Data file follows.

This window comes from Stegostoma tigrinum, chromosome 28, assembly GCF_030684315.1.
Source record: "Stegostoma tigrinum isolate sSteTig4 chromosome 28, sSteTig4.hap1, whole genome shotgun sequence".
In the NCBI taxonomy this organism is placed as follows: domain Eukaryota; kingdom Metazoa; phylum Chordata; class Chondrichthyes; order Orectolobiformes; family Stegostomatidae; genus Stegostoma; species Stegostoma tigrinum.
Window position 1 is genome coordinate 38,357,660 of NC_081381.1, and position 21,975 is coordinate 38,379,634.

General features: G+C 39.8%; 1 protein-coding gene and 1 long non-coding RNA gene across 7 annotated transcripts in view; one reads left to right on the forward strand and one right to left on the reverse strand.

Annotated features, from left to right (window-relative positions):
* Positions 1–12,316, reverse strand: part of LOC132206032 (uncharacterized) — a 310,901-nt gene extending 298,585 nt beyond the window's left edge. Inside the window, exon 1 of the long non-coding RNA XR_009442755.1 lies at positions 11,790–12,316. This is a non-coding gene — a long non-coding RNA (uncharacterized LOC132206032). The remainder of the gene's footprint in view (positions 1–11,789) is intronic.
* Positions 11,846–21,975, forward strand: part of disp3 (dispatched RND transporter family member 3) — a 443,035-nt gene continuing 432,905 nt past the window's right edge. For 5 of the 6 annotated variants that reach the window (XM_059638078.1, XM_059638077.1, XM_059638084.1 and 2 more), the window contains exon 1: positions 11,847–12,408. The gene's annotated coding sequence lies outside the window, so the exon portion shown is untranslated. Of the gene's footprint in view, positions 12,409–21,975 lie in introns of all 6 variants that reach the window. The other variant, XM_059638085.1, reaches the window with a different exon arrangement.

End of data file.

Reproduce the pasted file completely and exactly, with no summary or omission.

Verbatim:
This window comes from Stegostoma tigrinum, chromosome 28, assembly GCF_030684315.1.
Source record: "Stegostoma tigrinum isolate sSteTig4 chromosome 28, sSteTig4.hap1, whole genome shotgun sequence".
In the NCBI taxonomy this organism is placed as follows: domain Eukaryota; kingdom Metazoa; phylum Chordata; class Chondrichthyes; order Orectolobiformes; family Stegostomatidae; genus Stegostoma; species Stegostoma tigrinum.
Window position 1 is genome coordinate 38,357,660 of NC_081381.1, and position 21,975 is coordinate 38,379,634.

General features: G+C 39.8%; 1 protein-coding gene and 1 long non-coding RNA gene across 7 annotated transcripts in view; one reads left to right on the forward strand and one right to left on the reverse strand.

Annotated features, from left to right (window-relative positions):
* Positions 1–12,316, reverse strand: part of LOC132206032 (uncharacterized) — a 310,901-nt gene extending 298,585 nt beyond the window's left edge. Inside the window, exon 1 of the long non-coding RNA XR_009442755.1 lies at positions 11,790–12,316. This is a non-coding gene — a long non-coding RNA (uncharacterized LOC132206032). The remainder of the gene's footprint in view (positions 1–11,789) is intronic.
* Positions 11,846–21,975, forward strand: part of disp3 (dispatched RND transporter family member 3) — a 443,035-nt gene continuing 432,905 nt past the window's right edge. For 5 of the 6 annotated variants that reach the window (XM_059638078.1, XM_059638077.1, XM_059638084.1 and 2 more), the window contains exon 1: positions 11,847–12,408. The gene's annotated coding sequence lies outside the window, so the exon portion shown is untranslated. Of the gene's footprint in view, positions 12,409–21,975 lie in introns of all 6 variants that reach the window. The other variant, XM_059638085.1, reaches the window with a different exon arrangement.